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60% and 80% were defective, meaning they did not meet the bank's own lending starnldzs. >> i witnessed business risk practices which made a mockery of city credit policy. >> reporter: despite the bank's losses, prince and rubin each left citigroup with tens of millions of dollarss in compensation. >> it doesn't fit the scale test no matter how often you feel really, really sad. >> reporter: citigroup has paid back $20 billion to the government. but taxpayers still own more than a quarter of the bank. katie. >> couric: anthony mason, anthony, thank you. in other news, it is the biggest nuclear arms agreement in a generation. in prague today, presidents obama and me medvedev signed the trees that calls for deep cuts in the nuclear arsenals. chip reid is traveling with the president in prague. and, chip, how important is this new start tritey.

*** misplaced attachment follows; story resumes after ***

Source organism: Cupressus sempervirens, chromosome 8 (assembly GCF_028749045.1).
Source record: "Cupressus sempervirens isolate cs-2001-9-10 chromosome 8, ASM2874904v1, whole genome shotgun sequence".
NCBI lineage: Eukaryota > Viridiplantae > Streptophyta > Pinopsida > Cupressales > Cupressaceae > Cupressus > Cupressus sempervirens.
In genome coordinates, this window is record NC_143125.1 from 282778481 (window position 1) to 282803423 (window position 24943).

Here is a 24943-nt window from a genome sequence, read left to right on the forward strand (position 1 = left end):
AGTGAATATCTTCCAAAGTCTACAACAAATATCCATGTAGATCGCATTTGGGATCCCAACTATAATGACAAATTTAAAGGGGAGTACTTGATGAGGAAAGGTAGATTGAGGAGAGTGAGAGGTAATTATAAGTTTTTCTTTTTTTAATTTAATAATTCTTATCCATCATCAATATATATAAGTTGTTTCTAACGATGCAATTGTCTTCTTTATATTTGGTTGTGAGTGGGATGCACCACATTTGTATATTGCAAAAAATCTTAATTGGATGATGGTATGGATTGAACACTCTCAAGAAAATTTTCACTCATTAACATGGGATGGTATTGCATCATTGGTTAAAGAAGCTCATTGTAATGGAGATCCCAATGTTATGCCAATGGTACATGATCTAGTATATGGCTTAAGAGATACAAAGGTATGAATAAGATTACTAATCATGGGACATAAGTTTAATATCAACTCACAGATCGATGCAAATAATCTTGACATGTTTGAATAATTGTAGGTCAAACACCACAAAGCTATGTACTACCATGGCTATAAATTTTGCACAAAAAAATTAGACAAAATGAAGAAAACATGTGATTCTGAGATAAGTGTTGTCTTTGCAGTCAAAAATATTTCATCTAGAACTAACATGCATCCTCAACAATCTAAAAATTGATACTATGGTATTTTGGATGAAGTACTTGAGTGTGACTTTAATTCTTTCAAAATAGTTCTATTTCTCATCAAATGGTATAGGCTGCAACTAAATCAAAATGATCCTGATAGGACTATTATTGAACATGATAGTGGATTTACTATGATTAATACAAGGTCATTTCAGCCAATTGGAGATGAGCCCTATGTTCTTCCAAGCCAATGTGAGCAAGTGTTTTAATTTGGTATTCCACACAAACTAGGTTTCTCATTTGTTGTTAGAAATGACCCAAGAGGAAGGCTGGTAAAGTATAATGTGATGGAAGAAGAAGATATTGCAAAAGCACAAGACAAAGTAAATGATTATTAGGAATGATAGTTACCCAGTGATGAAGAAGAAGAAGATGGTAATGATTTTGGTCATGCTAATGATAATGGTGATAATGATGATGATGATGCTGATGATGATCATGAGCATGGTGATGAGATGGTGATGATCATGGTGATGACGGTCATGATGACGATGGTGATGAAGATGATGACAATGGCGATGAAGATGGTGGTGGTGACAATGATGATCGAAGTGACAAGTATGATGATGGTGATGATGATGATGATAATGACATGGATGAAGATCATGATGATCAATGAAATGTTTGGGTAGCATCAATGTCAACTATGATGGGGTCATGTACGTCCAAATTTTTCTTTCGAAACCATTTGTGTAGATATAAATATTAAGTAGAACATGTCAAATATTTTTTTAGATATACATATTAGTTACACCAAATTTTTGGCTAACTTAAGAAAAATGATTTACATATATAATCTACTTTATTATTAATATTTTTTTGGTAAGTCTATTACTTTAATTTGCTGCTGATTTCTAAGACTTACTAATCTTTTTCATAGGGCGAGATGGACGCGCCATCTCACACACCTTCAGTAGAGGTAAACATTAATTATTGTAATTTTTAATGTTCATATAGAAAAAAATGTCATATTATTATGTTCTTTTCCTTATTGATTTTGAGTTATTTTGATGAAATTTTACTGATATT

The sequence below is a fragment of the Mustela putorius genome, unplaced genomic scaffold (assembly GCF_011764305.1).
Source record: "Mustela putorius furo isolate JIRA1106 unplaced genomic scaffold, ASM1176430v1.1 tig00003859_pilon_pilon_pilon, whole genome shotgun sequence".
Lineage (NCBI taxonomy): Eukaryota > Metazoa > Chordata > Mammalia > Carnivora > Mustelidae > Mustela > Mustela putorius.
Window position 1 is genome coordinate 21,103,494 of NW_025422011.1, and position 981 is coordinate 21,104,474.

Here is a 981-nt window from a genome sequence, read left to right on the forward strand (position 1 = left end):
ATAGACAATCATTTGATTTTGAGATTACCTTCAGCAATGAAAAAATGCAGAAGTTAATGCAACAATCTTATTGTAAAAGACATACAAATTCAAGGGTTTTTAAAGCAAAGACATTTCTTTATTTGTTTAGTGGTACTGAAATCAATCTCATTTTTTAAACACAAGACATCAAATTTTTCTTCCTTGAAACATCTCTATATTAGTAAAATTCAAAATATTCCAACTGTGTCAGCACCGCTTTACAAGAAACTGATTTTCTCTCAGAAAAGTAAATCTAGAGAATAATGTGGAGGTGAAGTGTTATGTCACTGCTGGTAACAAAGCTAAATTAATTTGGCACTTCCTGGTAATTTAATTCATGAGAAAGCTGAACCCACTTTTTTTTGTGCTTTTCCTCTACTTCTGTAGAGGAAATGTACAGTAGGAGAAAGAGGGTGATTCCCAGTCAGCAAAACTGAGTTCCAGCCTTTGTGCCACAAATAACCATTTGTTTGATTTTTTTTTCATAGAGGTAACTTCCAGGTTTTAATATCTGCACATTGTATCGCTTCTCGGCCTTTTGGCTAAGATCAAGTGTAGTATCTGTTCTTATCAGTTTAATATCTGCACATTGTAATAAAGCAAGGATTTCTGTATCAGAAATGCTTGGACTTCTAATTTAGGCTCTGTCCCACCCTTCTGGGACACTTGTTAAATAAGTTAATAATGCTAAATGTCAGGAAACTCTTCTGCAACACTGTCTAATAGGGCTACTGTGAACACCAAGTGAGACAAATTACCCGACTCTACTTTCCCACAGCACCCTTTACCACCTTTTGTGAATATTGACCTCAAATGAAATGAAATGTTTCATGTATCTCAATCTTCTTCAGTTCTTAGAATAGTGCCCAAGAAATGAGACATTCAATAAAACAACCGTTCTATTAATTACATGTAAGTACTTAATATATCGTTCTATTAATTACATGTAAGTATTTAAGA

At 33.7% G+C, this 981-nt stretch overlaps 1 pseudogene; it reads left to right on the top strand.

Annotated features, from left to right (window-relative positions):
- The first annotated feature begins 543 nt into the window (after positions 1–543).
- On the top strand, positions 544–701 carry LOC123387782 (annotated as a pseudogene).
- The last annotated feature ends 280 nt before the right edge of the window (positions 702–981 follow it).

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>> reporter: katie it would cut the nuclear arsenals strategic weapons in the united states and russia down to about 1500 weapons a piece. that's still a lot. that's enough to destroy both nations many times over, but president obama says it's an important step along the road to a nuclear-free world, and he says it's going to take generations to get there, if we ever get there, but if you're going to do it, you've got to start with russia and the united states because between them, they have more than 90% of the world's nuclear weapons. >> couric: and, chip, the senate still has to ratify this treaty. how big a battle is expected? >> reporter: well, there could be some real fireworks, katie, because some republicans believe the president showed weakness in these negotiations, that he made too many concessions, gave away too much, buin the end, even his critics think he'll probably get the votes. >> couric: most experts, meanwhile, chip, believe iran is well on its way to developing nuclear weapons. what is the progress on those negotiations? >> reporter: well, the president made very clear today that he believes that they are very close to a breakthrough at